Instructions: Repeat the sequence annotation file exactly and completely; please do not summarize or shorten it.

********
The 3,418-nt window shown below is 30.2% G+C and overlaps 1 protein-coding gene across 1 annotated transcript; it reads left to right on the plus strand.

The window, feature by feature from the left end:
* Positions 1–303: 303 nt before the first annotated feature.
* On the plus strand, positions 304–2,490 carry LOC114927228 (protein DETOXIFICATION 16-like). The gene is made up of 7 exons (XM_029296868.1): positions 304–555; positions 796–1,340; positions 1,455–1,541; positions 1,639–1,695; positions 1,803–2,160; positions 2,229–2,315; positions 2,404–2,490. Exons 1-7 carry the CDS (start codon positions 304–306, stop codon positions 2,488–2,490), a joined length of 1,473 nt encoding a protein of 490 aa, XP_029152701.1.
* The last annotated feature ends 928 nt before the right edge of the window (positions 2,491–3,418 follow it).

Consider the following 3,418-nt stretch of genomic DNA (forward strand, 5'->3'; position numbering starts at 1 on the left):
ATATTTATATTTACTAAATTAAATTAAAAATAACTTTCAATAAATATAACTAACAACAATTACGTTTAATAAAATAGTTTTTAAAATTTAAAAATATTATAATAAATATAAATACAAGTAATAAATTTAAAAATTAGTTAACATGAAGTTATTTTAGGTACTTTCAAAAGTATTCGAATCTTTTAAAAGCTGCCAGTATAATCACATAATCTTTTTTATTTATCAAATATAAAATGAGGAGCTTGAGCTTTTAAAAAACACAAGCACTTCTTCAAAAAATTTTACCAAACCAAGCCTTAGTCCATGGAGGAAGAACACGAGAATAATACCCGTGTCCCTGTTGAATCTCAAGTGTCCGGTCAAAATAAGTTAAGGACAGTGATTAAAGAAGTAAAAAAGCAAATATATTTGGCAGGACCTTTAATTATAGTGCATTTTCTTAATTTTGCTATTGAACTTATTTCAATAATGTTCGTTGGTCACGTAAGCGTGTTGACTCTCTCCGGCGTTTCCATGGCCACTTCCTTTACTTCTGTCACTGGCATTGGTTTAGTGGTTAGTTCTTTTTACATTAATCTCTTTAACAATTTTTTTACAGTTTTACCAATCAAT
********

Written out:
The 3,418-nt window shown below is 30.2% G+C and overlaps 1 protein-coding gene across 1 annotated transcript; it reads left to right on the plus strand.

The window, feature by feature from the left end:
* Positions 1–303: 303 nt before the first annotated feature.
* On the plus strand, positions 304–2,490 carry LOC114927228 (protein DETOXIFICATION 16-like). The gene is made up of 7 exons (XM_029296868.1): positions 304–555; positions 796–1,340; positions 1,455–1,541; positions 1,639–1,695; positions 1,803–2,160; positions 2,229–2,315; positions 2,404–2,490. Exons 1-7 carry the CDS (start codon positions 304–306, stop codon positions 2,488–2,490), a joined length of 1,473 nt encoding a protein of 490 aa, XP_029152701.1.
* The last annotated feature ends 928 nt before the right edge of the window (positions 2,491–3,418 follow it).

Consider the following 3,418-nt stretch of genomic DNA (forward strand, 5'->3'; position numbering starts at 1 on the left):
ATATTTATATTTACTAAATTAAATTAAAAATAACTTTCAATAAATATAACTAACAACAATTACGTTTAATAAAATAGTTTTTAAAATTTAAAAATATTATAATAAATATAAATACAAGTAATAAATTTAAAAATTAGTTAACATGAAGTTATTTTAGGTACTTTCAAAAGTATTCGAATCTTTTAAAAGCTGCCAGTATAATCACATAATCTTTTTTATTTATCAAATATAAAATGAGGAGCTTGAGCTTTTAAAAAACACAAGCACTTCTTCAAAAAATTTTACCAAACCAAGCCTTAGTCCATGGAGGAAGAACACGAGAATAATACCCGTGTCCCTGTTGAATCTCAAGTGTCCGGTCAAAATAAGTTAAGGACAGTGATTAAAGAAGTAAAAAAGCAAATATATTTGGCAGGACCTTTAATTATAGTGCATTTTCTTAATTTTGCTATTGAACTTATTTCAATAATGTTCGTTGGTCACGTAAGCGTGTTGACTCTCTCCGGCGTTTCCATGGCCACTTCCTTTACTTCTGTCACTGGCATTGGTTTAGTGGTTAGTTCTTTTTACATTAATCTCTTTAACAATTTTTTTACAGTTTTACCAATCAAT